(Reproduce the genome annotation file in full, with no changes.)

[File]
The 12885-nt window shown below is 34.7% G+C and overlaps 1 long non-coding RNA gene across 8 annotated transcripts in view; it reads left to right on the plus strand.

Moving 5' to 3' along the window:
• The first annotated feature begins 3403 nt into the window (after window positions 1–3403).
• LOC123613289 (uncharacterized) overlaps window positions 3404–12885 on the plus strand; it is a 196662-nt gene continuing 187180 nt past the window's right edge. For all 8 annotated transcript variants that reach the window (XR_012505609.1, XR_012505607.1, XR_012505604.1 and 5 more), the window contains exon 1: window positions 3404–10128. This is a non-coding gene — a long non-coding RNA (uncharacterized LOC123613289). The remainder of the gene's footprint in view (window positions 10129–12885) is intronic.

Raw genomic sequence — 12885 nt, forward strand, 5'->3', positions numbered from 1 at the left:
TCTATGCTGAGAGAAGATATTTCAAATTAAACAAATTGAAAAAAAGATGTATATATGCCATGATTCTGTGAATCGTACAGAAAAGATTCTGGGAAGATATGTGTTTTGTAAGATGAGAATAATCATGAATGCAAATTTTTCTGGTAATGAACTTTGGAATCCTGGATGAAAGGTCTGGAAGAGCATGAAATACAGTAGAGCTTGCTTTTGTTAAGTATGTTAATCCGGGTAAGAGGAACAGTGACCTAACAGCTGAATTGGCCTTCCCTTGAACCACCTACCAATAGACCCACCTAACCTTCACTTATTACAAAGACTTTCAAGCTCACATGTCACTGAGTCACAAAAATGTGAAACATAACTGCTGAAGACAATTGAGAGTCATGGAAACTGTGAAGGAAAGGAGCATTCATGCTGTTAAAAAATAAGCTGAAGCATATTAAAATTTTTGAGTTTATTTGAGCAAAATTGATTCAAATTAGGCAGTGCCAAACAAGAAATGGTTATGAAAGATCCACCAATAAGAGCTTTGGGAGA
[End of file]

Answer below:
The 12885-nt window shown below is 34.7% G+C and overlaps 1 long non-coding RNA gene across 8 annotated transcripts in view; it reads left to right on the plus strand.

Moving 5' to 3' along the window:
• The first annotated feature begins 3403 nt into the window (after window positions 1–3403).
• LOC123613289 (uncharacterized) overlaps window positions 3404–12885 on the plus strand; it is a 196662-nt gene continuing 187180 nt past the window's right edge. For all 8 annotated transcript variants that reach the window (XR_012505609.1, XR_012505607.1, XR_012505604.1 and 5 more), the window contains exon 1: window positions 3404–10128. This is a non-coding gene — a long non-coding RNA (uncharacterized LOC123613289). The remainder of the gene's footprint in view (window positions 10129–12885) is intronic.

Raw genomic sequence — 12885 nt, forward strand, 5'->3', positions numbered from 1 at the left:
TCTATGCTGAGAGAAGATATTTCAAATTAAACAAATTGAAAAAAAGATGTATATATGCCATGATTCTGTGAATCGTACAGAAAAGATTCTGGGAAGATATGTGTTTTGTAAGATGAGAATAATCATGAATGCAAATTTTTCTGGTAATGAACTTTGGAATCCTGGATGAAAGGTCTGGAAGAGCATGAAATACAGTAGAGCTTGCTTTTGTTAAGTATGTTAATCCGGGTAAGAGGAACAGTGACCTAACAGCTGAATTGGCCTTCCCTTGAACCACCTACCAATAGACCCACCTAACCTTCACTTATTACAAAGACTTTCAAGCTCACATGTCACTGAGTCACAAAAATGTGAAACATAACTGCTGAAGACAATTGAGAGTCATGGAAACTGTGAAGGAAAGGAGCATTCATGCTGTTAAAAAATAAGCTGAAGCATATTAAAATTTTTGAGTTTATTTGAGCAAAATTGATTCAAATTAGGCAGTGCCAAACAAGAAATGGTTATGAAAGATCCACCAATAAGAGCTTTGGGAGA